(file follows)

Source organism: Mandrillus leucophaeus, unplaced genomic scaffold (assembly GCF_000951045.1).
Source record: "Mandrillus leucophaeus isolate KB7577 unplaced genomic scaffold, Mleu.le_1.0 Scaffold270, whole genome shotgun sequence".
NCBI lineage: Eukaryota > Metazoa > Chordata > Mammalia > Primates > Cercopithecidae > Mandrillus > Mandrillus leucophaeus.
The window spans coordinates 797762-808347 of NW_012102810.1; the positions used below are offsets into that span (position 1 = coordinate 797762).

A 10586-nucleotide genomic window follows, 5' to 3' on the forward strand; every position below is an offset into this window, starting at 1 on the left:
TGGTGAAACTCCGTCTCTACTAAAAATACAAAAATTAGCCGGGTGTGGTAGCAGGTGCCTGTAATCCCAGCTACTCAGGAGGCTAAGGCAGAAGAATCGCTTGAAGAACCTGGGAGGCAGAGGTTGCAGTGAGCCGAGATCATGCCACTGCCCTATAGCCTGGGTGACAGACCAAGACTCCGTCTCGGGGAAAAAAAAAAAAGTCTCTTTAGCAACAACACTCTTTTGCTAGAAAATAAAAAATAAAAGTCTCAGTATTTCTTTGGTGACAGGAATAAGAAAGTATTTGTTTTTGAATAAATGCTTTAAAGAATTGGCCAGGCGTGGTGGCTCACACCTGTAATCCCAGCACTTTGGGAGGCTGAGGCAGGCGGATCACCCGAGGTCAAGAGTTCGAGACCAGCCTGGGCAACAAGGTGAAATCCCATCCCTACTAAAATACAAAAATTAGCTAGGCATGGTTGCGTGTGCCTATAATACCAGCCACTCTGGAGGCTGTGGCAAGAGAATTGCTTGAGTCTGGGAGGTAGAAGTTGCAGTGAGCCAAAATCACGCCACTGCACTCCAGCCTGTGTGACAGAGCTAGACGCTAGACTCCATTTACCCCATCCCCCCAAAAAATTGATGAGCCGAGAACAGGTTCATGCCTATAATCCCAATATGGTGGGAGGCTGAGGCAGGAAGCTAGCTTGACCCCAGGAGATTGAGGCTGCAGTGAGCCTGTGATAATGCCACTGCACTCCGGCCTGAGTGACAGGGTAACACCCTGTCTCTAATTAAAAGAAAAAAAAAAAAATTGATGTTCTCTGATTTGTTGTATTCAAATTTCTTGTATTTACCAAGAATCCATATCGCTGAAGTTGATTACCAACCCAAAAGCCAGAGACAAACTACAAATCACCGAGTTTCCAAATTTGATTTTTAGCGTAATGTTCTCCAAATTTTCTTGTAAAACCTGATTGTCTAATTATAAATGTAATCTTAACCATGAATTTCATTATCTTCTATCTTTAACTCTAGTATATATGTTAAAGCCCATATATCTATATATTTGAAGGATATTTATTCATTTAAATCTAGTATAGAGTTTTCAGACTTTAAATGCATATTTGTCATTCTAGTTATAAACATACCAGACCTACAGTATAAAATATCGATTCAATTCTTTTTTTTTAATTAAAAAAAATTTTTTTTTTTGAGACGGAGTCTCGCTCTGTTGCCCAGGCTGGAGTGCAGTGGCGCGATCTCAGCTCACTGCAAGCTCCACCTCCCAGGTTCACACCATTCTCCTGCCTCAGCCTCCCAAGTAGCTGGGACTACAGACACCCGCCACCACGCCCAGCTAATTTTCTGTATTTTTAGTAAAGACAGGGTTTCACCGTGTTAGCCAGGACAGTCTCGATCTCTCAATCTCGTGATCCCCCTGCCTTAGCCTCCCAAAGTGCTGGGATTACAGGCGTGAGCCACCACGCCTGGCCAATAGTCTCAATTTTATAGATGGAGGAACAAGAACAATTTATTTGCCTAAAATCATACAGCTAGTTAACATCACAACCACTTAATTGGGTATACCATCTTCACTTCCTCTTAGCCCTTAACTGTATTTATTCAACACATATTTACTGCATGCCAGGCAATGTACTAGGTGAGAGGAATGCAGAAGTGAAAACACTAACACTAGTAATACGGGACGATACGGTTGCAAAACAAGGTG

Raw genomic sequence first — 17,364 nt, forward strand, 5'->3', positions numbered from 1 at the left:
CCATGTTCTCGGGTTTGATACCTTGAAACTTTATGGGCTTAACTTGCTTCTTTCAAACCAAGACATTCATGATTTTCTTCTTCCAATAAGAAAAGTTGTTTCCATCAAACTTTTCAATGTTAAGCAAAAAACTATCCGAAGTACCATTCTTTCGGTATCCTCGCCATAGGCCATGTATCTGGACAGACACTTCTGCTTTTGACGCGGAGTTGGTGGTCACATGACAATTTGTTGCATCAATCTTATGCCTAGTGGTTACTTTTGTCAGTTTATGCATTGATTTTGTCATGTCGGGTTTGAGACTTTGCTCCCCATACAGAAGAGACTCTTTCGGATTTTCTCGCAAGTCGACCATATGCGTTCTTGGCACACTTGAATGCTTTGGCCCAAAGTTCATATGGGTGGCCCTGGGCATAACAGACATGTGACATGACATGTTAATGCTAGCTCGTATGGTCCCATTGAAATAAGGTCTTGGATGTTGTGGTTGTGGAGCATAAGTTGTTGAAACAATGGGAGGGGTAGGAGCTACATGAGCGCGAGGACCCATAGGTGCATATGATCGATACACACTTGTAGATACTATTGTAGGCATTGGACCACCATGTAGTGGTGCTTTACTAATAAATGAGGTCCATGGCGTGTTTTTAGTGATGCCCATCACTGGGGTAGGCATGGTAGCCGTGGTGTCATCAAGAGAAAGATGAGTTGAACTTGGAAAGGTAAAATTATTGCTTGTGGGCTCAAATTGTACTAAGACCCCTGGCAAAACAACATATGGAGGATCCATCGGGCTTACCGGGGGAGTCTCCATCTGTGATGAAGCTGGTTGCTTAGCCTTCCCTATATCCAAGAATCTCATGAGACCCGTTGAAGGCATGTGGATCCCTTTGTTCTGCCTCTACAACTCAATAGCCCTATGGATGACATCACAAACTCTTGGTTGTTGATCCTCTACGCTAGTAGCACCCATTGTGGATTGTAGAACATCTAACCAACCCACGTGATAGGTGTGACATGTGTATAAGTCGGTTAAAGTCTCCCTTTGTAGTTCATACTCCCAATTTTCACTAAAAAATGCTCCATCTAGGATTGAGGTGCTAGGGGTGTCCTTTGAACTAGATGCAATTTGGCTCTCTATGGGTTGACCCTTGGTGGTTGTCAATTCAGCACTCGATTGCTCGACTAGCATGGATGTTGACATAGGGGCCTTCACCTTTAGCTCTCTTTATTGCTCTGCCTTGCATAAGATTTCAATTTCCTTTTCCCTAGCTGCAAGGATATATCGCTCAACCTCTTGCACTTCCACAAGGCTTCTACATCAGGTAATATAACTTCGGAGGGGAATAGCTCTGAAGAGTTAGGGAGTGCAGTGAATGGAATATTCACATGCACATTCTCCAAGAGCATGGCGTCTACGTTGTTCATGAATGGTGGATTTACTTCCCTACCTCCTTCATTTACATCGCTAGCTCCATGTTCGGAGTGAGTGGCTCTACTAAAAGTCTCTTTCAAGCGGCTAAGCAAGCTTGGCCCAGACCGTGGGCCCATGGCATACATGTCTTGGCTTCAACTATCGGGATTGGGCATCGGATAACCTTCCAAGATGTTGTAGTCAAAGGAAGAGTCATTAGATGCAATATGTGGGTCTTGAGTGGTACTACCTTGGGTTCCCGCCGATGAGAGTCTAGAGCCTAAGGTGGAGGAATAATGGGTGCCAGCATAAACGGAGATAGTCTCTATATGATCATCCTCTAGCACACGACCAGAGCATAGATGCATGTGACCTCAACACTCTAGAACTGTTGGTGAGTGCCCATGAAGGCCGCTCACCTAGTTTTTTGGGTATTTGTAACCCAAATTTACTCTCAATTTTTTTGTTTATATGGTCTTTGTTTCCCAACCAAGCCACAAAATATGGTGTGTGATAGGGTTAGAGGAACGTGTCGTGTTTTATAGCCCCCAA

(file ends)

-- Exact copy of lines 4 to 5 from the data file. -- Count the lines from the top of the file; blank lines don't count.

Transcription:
The window spans coordinates 797762-808347 of NW_012102810.1; the positions used below are offsets into that span (position 1 = coordinate 797762).

A 10586-nucleotide genomic window follows, 5' to 3' on the forward strand; every position below is an offset into this window, starting at 1 on the left: